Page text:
crosbycat June 15, 2012 at 02:31 PM
I agree completely. The teachers can have the most impact on the kids over any purchased anti-bullying program. This district admin and board cares most about getting national recognition at the expense of the majority of kids who are "regular".
Alan June 15, 2012 at 02:40 PM
Does anyone know why we went outside for a Athletic Director? My God we are releasing gym teachers, why didn't we promote from within? How does the board justify paying $85K to an athletic director and now they want to release two more educators. Why does athletics trump education? Our district is all flash and no substance! Shame on Bucci and the board!!!
Richard June 16, 2012 at 06:58 PM
The AD from South Butler School District was a great hire. I agree that there are many qualified candidates at the school but Josh Shoop will be a great addition to Pine-Richland. On teachers taking a pay freeze, that could happen. I know that they are in negotiations right now. Don't forget the teacher unions last contract was as close to a pay freeze as you can get ($250 raise over 2 years) so they have been doing better. When I see that Deer Lakes teachers top out at $500 less than our teachers and NA $10,000 more, I think our salary scale is fair for our teachers. You might not agree with what teachers make but in comparison to other schools, they are not the problem. This school board has many tough decisions to make due to past errors in spending. They are doing the best they can and giving up time away from their families. Some of them have only been on the board for a year or two.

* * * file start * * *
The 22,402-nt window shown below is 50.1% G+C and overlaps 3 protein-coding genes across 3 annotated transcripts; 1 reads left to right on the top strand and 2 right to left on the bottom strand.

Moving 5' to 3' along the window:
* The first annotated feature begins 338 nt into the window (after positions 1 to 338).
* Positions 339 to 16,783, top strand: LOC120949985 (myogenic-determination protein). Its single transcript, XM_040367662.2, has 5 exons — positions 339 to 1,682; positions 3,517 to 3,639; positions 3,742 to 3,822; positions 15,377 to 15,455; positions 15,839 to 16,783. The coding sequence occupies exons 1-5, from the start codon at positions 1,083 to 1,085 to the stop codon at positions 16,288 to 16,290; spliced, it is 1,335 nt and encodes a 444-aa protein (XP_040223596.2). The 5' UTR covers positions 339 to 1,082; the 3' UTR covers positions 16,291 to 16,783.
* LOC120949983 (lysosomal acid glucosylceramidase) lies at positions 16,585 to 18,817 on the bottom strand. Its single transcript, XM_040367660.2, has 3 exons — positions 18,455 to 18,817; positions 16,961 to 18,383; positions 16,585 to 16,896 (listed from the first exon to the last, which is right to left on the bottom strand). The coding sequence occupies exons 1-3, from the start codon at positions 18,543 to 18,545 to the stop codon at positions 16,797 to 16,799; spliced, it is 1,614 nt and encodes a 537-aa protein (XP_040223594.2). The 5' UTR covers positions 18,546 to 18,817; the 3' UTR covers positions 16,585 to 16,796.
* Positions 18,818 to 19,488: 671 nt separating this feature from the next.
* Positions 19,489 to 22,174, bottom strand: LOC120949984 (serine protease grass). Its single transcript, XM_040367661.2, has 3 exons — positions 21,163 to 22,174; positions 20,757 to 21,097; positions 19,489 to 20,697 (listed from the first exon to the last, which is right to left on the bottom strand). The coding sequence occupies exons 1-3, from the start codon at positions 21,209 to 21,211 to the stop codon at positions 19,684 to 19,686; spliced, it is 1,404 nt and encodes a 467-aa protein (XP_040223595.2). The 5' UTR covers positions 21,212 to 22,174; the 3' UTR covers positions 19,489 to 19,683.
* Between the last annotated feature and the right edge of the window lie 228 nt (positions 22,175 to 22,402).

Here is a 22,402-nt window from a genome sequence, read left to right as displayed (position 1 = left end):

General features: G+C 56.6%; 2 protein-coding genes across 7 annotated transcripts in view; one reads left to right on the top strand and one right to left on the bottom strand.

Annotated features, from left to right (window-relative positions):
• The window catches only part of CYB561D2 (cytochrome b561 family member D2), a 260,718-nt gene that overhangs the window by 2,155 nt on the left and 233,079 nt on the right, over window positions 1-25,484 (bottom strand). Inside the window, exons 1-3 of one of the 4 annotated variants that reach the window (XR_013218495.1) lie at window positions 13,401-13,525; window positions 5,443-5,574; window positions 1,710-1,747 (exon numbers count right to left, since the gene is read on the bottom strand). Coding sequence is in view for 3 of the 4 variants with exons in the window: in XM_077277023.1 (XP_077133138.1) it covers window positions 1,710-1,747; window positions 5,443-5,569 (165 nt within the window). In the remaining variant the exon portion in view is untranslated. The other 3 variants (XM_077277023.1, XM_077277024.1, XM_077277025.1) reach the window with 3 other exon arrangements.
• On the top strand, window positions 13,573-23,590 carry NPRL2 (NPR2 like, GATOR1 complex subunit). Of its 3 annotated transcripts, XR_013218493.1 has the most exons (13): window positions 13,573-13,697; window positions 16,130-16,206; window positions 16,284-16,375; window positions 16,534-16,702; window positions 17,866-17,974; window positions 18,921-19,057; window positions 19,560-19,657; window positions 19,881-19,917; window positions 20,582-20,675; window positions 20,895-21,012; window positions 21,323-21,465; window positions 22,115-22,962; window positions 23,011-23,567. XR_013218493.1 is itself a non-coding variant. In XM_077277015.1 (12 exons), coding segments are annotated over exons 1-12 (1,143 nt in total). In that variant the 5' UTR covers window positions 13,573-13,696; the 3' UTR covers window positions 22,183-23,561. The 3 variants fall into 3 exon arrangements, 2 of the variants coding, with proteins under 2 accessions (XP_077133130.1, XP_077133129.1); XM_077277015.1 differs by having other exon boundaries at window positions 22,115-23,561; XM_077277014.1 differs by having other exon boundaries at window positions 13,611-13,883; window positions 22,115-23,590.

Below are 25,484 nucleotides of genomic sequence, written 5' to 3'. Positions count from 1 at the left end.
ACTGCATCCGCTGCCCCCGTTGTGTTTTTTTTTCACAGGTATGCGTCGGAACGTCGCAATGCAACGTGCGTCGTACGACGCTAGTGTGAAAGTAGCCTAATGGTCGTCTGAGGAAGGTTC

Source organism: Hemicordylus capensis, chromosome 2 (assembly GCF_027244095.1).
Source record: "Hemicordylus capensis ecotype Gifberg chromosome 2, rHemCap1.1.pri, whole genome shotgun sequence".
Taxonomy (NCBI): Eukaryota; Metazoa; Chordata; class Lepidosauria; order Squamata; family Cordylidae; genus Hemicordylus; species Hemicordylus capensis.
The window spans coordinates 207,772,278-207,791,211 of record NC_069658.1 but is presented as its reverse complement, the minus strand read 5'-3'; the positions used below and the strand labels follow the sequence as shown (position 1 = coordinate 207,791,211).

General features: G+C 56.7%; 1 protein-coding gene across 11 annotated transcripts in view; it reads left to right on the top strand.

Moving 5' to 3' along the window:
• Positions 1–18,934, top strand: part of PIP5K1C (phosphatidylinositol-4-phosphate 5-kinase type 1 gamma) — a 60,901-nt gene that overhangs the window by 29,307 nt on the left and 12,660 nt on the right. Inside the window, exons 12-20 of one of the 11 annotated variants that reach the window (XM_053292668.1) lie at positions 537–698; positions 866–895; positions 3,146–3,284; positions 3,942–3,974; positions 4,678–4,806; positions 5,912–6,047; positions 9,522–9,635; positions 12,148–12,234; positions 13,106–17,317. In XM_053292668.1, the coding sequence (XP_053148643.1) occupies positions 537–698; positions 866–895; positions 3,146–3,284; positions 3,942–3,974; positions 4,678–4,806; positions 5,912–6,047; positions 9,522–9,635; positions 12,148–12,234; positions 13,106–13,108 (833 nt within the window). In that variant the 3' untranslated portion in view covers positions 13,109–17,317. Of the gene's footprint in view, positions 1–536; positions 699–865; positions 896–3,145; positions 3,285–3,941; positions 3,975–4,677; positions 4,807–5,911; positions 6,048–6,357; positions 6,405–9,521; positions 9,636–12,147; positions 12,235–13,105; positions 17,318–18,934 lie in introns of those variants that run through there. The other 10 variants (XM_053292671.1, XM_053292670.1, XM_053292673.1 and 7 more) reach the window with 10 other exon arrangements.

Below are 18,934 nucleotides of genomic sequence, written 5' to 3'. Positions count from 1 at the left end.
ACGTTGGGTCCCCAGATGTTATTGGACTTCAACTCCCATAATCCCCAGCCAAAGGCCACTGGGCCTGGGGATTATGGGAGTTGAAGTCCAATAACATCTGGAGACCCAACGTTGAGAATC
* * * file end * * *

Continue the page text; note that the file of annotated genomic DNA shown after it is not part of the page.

mr_frakypants June 19, 2012 at 04:15 AM
Brilliant move :( Sundo is right, but doesn't explain it far enough. PR is a Cadillac district. People move here before the brochures look good. They know it's expensive. What happens when the brochure starts to look a bit raggedy? Unfortunately there are no stats to rely on, but my gut tells me PR will better survive with taxes at double the current proposed increase than by making program cuts. You can always lower those taxes once the PSERS disaster has leveled off, but we all know those programs will never be coming back. Not to mention the fact that a defined benefit retirement program is mathematically (and morally) unsound, so the mandate to fund it while legal is certainly questionable. Something that cannot go on forever, won't.